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His father and uncles are enchanters, his mother a powerful sorceress, yet nothing seems magical about Christopher Chant except his dreams. Night after night, he climbs through the formless Place Between and visits marvelous lands he calls the Almost Anywheres. Then Christopher discovers that he can bring real, solid things back from his dreams. Others begin to recognize the extent of his powers, and they issue an order that turns Christopher's life upside down: Go to Chrestomanci Castle to train to be the controller of all the world's magic.

The Lives of Christopher Chant is the adventure-filled story of the boyhood of Chretomanci, the famous magician who also appears in Charmed Life, Witch Week, and The Magicians of Caprona.

Topics: Witches

Published: HarperCollins on Mar 17, 2009
ISBN: 9780061756818
List price: $6.99
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The author's pleasure in this book is almost tangible. Her idiosyncratic hero gets a back story that is of the same flavour as the books about the adult Chrestomanci. There is nothing complex here but the book is not mere fluff.read more
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A thoroughly enjoyable book! I am reading them in the order that Diana Wynne Jones recommended which is: Charmed Life, The Lives of Christopher Chant, Conrad's Fate, Witch Week, The Magicians of Caprona and the Pinhoe Egg. I liked this one better than Charmed Life. Somehow it held together better. The characters fit together and played off each other in a more believable way. It makes me want to read more in the series.read more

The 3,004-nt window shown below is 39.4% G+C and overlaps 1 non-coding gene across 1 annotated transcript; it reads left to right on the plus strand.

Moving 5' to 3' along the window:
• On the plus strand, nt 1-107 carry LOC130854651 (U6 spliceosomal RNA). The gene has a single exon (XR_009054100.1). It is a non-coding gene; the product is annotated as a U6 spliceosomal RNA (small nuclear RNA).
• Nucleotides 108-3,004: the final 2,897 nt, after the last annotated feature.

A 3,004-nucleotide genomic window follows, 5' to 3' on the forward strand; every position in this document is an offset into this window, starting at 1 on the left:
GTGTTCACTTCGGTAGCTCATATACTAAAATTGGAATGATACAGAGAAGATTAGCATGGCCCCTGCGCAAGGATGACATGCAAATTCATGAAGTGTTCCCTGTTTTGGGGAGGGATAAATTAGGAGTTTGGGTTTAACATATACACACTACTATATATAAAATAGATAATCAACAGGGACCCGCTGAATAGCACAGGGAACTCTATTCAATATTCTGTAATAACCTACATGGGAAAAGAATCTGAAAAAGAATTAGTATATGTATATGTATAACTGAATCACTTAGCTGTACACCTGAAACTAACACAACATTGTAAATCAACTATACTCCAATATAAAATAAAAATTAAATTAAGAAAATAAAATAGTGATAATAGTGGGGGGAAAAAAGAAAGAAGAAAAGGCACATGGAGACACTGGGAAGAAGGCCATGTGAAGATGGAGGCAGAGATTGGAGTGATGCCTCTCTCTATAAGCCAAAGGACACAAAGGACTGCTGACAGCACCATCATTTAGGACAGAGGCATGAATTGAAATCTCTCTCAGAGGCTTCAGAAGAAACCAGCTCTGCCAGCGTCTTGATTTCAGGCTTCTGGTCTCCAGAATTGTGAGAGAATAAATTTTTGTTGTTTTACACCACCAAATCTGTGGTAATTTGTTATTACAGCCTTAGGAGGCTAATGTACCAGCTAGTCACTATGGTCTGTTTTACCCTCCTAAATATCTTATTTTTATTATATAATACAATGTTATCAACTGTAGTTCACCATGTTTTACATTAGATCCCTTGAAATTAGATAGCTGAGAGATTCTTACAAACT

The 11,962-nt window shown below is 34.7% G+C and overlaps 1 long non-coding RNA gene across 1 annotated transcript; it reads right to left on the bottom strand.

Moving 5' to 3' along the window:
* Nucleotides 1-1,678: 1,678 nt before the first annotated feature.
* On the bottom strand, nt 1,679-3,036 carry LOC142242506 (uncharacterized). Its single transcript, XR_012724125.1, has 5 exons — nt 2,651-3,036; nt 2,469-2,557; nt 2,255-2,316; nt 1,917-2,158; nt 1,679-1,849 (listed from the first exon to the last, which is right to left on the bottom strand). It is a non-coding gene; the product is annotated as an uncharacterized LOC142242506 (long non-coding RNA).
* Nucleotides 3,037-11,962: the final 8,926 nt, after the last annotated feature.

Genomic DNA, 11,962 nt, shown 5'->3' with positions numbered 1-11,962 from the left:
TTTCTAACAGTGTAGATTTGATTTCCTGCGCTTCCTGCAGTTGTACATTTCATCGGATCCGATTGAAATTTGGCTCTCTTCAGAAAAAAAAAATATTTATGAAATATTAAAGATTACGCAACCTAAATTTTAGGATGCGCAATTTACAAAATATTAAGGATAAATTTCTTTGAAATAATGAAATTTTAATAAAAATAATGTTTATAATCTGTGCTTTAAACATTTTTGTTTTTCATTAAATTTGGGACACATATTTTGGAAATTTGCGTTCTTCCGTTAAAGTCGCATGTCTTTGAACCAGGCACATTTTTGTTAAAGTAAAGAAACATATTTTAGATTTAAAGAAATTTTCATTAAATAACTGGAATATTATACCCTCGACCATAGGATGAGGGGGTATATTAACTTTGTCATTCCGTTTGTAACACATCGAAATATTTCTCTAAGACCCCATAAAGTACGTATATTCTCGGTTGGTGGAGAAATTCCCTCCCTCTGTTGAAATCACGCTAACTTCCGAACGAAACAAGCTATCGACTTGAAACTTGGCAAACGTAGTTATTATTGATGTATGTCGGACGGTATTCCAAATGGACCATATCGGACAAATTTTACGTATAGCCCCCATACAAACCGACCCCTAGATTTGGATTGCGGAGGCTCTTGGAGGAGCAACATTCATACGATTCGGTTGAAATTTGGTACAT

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I never read the Chrestomanci books as a child, having been put off them by Witch Week - I'm not saying that it's not a good book, either, just that its depiction of a child who doesn't fit in at school was too on the nose to read for pleasure.This book, though, explores the world of Chrestomanci beautifully, and I really really enjoyed the parallel-world set-up, the imagination of it all, and also the character arcs are nicely done. It's an odd theme for a children's book, the idea that people use each other, and sometimes this is a terrible thing, and sometimes people need to allow themselves to be used - that is to say, Christopher's powers as a nine-lived enchanter give him a duty to help - and it gives a distinctly adult tinge to the book, which may be why I enjoyed so much, even if I never did read it at seven or whenever it was that I didn't read Witch Week. I really throughly enjoyed it.read more
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The author's pleasure in this book is almost tangible. Her idiosyncratic hero gets a back story that is of the same flavour as the books about the adult Chrestomanci. There is nothing complex here but the book is not mere fluff.